EL PASO – Although still considered one of the safest public transportation systems in the country, the Sun Metro bus company has seen an increase in accidents in recent years. Sun Metro decided to face those problems and embrace an atmosphere of change according to Sun Metro public affairs coordinator Laura Cruz-Acosta in the hope that the company can once again climb to the top of the Safest Public Transportation list and offer a ”fresh start.”
Cruz-Acosta said that the company has been around since the late 1970s and needed a new face, an image that would capture the public’s attention. “One of the things that happened in 2006 is that the system started falling apart. It started to become this running joke for the city, and the city decided that it needed to revamp the system overall,” said Cruz-Acosta. “And it did just that,” said Cruz-Acosta.
EL PASO – El viejo que solo puede ver en blanco y negro, mientras que platica con un muchacho se da cuenta de las diferencias de la vida para poder experimentar y entenderlas. Un rito de pasaje de la niñez a la vejez es un tema fuerte en las escrituras de Roberto Perezdíaz. Él describe cómo a través de la madurez una persona es capaz de recorrer los senderos de la vida y los coloca en el desierto de la frontera. Con el lanzamiento de su nuevo libro Más sabe el diablo, Perezdíaz ha reunido una colección de cuentos que exploran temas de inocencia y cinismo, a través de cuentos que incorporan el humor y la introspección. “Cada cuento con la excepción de El papalote y Tomasito es de una verdadera idea independiente.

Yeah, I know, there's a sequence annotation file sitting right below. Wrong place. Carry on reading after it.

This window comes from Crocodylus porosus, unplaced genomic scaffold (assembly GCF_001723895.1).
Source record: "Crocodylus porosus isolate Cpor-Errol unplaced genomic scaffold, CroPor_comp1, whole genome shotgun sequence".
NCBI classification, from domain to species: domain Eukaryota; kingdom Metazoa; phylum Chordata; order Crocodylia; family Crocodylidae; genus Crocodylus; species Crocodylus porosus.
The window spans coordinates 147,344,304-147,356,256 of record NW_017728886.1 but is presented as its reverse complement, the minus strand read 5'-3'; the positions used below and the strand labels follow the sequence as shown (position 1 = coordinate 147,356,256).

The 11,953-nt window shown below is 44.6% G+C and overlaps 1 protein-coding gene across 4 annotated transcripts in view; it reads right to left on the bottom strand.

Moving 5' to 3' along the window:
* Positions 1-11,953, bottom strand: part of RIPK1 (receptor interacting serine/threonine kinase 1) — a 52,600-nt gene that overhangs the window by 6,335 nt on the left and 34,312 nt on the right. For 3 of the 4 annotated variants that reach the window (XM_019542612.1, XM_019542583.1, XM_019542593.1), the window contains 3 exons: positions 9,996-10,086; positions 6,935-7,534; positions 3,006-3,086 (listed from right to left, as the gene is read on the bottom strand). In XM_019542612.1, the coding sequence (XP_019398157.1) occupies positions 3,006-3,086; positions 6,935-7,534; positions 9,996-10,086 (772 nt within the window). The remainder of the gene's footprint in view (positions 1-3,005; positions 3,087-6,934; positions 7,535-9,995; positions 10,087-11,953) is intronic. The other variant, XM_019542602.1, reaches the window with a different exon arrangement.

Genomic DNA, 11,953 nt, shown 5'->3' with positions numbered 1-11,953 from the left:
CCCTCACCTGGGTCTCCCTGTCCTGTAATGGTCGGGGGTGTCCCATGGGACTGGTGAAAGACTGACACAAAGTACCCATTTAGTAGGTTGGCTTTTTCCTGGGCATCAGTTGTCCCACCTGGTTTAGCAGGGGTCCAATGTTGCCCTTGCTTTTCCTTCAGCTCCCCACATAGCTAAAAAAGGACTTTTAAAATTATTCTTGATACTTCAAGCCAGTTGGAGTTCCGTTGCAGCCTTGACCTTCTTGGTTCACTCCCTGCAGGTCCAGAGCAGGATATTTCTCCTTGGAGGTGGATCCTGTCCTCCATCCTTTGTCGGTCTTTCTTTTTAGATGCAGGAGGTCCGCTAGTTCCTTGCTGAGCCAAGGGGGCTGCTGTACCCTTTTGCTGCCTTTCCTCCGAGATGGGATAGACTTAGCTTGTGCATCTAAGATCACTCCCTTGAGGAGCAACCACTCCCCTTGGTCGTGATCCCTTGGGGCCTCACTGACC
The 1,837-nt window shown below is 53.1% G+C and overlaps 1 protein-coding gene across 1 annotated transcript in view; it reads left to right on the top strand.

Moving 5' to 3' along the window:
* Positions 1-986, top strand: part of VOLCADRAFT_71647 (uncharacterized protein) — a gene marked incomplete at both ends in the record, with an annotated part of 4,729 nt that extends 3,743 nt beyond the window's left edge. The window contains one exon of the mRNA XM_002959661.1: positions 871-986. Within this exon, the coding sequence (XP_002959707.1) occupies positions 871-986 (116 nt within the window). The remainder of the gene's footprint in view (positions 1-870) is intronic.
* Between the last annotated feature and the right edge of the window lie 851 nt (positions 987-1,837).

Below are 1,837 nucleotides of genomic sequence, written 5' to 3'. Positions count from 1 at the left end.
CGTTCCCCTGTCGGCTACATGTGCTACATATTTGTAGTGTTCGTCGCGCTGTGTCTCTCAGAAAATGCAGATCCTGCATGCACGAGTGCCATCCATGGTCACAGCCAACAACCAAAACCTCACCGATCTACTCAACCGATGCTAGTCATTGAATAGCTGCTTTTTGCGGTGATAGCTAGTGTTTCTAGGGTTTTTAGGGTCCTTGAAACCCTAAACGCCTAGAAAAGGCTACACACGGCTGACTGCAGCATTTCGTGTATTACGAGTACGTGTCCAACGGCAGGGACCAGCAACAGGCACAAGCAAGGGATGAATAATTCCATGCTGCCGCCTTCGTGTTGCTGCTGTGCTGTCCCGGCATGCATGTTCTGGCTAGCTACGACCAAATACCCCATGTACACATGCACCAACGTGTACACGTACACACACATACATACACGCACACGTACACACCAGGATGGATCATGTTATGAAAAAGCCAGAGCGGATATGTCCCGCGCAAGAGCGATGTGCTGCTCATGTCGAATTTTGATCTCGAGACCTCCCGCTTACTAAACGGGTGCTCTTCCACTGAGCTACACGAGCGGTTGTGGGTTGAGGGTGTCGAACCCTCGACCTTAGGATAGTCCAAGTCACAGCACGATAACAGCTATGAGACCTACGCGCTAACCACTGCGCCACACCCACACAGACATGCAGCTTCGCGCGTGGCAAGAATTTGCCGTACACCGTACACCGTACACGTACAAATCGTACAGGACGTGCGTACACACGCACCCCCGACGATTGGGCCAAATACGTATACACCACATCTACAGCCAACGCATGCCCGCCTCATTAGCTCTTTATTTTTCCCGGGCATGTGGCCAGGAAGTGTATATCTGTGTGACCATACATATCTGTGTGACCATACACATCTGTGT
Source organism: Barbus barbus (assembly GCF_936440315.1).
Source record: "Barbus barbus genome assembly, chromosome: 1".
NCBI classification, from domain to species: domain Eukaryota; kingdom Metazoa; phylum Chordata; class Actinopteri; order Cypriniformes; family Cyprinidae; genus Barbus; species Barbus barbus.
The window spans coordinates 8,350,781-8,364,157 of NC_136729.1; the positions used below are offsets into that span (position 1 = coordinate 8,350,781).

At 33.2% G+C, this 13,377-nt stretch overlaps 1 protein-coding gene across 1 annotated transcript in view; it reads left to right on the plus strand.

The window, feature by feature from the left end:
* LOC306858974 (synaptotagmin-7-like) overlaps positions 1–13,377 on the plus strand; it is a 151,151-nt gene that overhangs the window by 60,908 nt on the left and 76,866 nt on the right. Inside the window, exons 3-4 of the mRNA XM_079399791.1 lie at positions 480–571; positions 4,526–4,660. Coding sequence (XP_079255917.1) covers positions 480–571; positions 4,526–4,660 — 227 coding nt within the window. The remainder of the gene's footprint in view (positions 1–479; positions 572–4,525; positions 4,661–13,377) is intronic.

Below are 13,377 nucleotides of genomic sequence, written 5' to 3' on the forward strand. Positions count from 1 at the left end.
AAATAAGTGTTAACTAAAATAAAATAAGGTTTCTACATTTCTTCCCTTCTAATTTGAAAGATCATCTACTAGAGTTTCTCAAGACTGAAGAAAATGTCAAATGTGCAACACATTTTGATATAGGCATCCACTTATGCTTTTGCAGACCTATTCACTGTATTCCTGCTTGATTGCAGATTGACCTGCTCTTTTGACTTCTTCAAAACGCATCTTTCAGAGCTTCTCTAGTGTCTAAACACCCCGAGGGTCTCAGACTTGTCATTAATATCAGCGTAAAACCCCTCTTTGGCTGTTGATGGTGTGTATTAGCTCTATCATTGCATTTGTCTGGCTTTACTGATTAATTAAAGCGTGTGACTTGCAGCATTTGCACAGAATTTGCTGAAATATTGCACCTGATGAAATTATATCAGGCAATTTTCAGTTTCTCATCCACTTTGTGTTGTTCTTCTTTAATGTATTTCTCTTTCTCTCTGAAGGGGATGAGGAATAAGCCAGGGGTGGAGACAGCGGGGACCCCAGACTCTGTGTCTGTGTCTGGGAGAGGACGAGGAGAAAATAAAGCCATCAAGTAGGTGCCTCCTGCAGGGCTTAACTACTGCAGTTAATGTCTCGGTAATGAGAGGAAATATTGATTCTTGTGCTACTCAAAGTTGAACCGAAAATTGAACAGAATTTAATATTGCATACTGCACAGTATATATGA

EL PASO – The old man is color blind, but as he converses with the younger man he brings to life the contrasts and dilemmas they must go through in order to understand la vida. A person’s rite of passage from childhood to adulthood is a powerful theme in Roberto Perezdíaz’ writing. He describes how maturity makes people more adept at walking the paths to life and he places them in the desert of the borderland. With the release of his new book Más sabe el diablo, Perezdíaz has assembled a collection of short stories that explore themes of innocence and maturity through a collection of funny, insightful stories. “Every story with the exception of El papalote and Tomasito are independent ideas. But I noticed that one of the themes bubbling through the surface of the stories is that of oneself and the more you mature, the more knowledgeable you become,” Perezdíaz said.
EL PASO – The rapid evolution of technology and the changing nature of science has emphasized the conflicts between the goals of science and the perceptions and prejudices of the public. “We are living in the best of scientific times,” Dr. Alan Leshner, chief executive officer of American Association for the Advancement of Science (AAAS) told an audience recently at the University of Texas at El Paso. Leshner said that despite the incredible technological development of modern times, the public has become less accepting of it. “So the science is great but there is a fair amount of tension that is brewing and that’s what I’m most concerned about,” he said. “Advances in science are coming at a fantastic pace,” he said.
EL PASO – Before the computer, before the television, there was… the radio. Individuals would sit around the radio and listen as the news, sport events and other entertainment were broadcast through the analog airwaves. The radio was an extremely popular medium that broke new ground long before television and the Internet. “I can remember back in the 70’s, we would sit and listen to the radio a lot,” recalls Dennis Woo, Operations Director of KTEP, a non-commercial radio station broadcasting from the Communication Department at the University of Texas at El Paso. “Summer afternoons, cutting the lawn with my dad and we would listen to ball games, and all kinds of stuff, and so news magazines became like the norm in the 1970’s, and so we tried to teach that here at KTEP.”
Woo explained that in the late 70’s KTEP was required curriculum for electronic media.